White House Asks for $1B Boost in Federal IT Budget

Despite the national effort to cut government spending, expenditures for information technology at the federal level will actually go up in fiscal 2012 compared with 2011. That’s good news for vendors.

Federal agencies will spend about US$79.5 billion on information technology in fiscal 2012, which begins Oct. 1, according to the Obama administration’s proposed budget. The funding level for 2011 is still a bit in flux because of Congressional moves to reduce spending, but the amount allowed by the Congressional continuing resolution (CR) when the proposed budget was released Feb. 14 is estimated at $78.5 billion. Spending for IT in 2010 was $77.9 billion. The 2011 to 2012 gain of $1 billion, however, does not indicate across-the-board increases for all agencies.

IT providers will have to dig into the details of the budgets of various agencies to gain clues to not only the direction of spending for each agency, but also specific project and program goals.

Compared with the 2011 CR levels, the Department of Defense, with a proposed 2012 IT budget increase of $800 million, accounts for 80 percent of the overall yearly gain in federal IT spending. DoD’s proposed IT budget for 2012 is $37 billion.

The Department of Transportation will spend $3.7 billion on IT in 2012, a gain of $600 million. Much of that increase is the result of a special program — the implementation of the next-generation air traffic control system.

The Agriculture and Treasury departments also show significant gains for 2012 due to specific program requirements.

On the reduction side of the ledger, IT spending at the Department of Justice will drop from $3.1 billion to $2.6 billion. At the National Aeronautics and Space Administration, IT funding will be cut from $1.8 billion to $1.6 billion, largely as a result of winding down the current space exploration program.

Stable Spending Level

The administration’s decision to maintain annual IT spending at recent levels rather than propose substantial reductions in response to highly politicized calls for spending cuts, is understandable and warranted, according to Paul Strasser, senior vice president at Dynamics Research, an IT management services company.

The proposal to maintain robust IT funding “doesn’t surprise me very much given that the many missions of the federal government are critical and not easily unwound,” he told the E-Commerce Times.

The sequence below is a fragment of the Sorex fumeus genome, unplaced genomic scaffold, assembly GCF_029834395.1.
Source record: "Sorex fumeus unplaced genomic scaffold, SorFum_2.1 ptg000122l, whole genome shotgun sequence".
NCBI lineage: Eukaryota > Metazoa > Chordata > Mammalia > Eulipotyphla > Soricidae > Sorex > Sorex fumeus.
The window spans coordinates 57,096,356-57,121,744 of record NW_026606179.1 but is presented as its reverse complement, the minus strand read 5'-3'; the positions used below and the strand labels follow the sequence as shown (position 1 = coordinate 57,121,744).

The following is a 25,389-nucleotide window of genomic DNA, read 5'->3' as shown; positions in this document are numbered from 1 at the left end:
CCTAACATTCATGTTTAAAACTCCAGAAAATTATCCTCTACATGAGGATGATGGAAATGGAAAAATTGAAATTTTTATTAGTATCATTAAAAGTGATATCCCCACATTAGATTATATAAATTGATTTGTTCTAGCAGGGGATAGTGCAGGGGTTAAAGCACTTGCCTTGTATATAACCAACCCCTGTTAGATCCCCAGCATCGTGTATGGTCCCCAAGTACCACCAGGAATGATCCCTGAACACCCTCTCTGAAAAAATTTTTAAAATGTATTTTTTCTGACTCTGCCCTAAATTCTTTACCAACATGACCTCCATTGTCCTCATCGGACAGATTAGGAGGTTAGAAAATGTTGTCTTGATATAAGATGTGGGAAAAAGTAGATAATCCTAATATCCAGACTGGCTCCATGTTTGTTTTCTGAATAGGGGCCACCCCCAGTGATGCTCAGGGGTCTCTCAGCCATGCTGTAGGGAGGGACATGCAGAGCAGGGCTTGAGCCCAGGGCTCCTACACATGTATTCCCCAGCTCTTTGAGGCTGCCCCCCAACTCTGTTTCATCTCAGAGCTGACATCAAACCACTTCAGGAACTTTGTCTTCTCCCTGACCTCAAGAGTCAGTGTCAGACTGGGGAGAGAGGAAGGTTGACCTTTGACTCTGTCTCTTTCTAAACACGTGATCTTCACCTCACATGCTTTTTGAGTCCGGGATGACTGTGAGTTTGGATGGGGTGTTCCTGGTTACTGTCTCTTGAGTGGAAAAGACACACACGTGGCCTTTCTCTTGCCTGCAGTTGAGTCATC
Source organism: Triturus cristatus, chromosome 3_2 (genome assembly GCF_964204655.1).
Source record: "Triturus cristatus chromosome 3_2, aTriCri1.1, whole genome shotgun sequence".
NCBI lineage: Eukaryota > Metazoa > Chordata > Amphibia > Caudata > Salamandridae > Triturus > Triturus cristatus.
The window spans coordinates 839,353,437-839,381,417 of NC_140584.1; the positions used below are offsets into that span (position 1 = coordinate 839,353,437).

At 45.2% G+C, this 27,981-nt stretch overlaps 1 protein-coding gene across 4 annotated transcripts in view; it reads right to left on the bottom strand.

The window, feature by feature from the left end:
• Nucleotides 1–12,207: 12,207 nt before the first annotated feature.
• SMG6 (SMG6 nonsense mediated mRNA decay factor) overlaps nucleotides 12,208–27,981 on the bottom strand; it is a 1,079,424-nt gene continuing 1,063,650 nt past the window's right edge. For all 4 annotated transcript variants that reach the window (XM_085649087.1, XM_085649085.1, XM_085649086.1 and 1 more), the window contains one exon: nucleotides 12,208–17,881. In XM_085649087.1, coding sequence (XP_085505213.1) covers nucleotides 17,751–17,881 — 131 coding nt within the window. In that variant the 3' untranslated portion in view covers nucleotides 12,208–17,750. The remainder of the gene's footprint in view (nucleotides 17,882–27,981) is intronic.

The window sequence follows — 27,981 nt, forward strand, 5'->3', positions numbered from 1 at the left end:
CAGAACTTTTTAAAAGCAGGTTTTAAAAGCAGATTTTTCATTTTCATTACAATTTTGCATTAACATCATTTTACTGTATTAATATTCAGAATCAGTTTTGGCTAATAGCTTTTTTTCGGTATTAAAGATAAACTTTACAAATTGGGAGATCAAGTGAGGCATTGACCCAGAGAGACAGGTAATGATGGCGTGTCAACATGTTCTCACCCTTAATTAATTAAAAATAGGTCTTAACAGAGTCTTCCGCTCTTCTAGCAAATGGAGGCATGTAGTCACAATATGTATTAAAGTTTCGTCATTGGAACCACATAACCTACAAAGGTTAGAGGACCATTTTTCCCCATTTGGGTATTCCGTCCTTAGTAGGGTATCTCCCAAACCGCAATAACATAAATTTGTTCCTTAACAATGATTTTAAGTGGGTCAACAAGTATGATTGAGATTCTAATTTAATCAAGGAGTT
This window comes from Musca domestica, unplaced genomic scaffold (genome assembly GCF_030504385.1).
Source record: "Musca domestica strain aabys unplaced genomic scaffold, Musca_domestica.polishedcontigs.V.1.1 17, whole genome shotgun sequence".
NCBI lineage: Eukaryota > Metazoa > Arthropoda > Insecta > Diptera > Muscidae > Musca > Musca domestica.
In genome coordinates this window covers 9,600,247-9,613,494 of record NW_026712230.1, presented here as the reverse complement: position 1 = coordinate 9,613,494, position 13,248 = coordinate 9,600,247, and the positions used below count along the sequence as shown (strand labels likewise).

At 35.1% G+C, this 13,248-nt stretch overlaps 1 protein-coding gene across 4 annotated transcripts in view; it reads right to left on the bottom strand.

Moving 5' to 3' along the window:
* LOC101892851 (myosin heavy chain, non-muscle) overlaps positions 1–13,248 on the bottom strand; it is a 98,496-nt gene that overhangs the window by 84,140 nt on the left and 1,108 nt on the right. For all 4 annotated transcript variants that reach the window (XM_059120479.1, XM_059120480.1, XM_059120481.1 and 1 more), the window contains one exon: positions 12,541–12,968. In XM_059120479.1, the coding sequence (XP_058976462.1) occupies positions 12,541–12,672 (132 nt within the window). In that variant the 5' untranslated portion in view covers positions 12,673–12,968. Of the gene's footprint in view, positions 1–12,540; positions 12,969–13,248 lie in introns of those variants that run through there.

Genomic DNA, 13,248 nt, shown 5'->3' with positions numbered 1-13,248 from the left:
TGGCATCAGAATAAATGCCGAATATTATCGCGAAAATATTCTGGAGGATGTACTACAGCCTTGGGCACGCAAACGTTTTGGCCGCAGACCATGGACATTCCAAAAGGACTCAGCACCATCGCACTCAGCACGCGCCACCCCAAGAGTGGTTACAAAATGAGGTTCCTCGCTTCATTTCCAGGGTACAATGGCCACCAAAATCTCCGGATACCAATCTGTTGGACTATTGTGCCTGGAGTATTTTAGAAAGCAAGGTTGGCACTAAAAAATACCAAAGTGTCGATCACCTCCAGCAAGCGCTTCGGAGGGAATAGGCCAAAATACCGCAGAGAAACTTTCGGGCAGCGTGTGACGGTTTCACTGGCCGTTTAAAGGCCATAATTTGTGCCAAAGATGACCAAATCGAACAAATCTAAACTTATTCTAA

Strasser also noted the difficulty of proposing cutbacks in defense- related IT during a time of war.

In addition, the positive stimulative effect of IT spending during a period of economic weakness is a likely factor in maintaining high levels of investment, he noted.

Continuity is another factor in sustaining IT investments.

“I am not surprised at the proposal to keep spending at about the same level, because you have to keep services going when you are migrating or upgrading to reflect modifications in the programs,” Karen Evans, partner at KE&T Partners, told the E-Commerce Times. Evans formerly served as administrator of the federal Office of Electronic Government and Information Technology.

The relatively flat level of federal IT spending from 2009 through 2012 is the result of more prudent management of IT resources, according to the Obama administration.

“We are cutting what we cannot afford, and deploying game-changing technologies,” said U.S. Chief Information Officer Vivek Kundra at a budget briefing.

Between 2001 and 2009, annual federal IT spending jumped from $45 billion to nearly $80 billion, where it has remained stable since.

IT Management Assessed

Kundra pointed to several steps the administration is taking to address generic inefficiencies in IT management at federal agencies. One is to intensely scrutinize IT management with a goal of either turning around or eliminating one-third of “underperforming” investments. A second is to consolidate data management by reducing the number of federal data centers from 2,094 in 2010 to 1,284 by 2015.

A third component is to maximize the use of more efficient cloud configurations, not only for data center administration, but also for a wide range of IT applications including email and basic infrastructure.

One reason behind sustained spending is that savings generated by better data management and the cloud can be redeployed to bolster a range of IT capabilities, according to Kundra.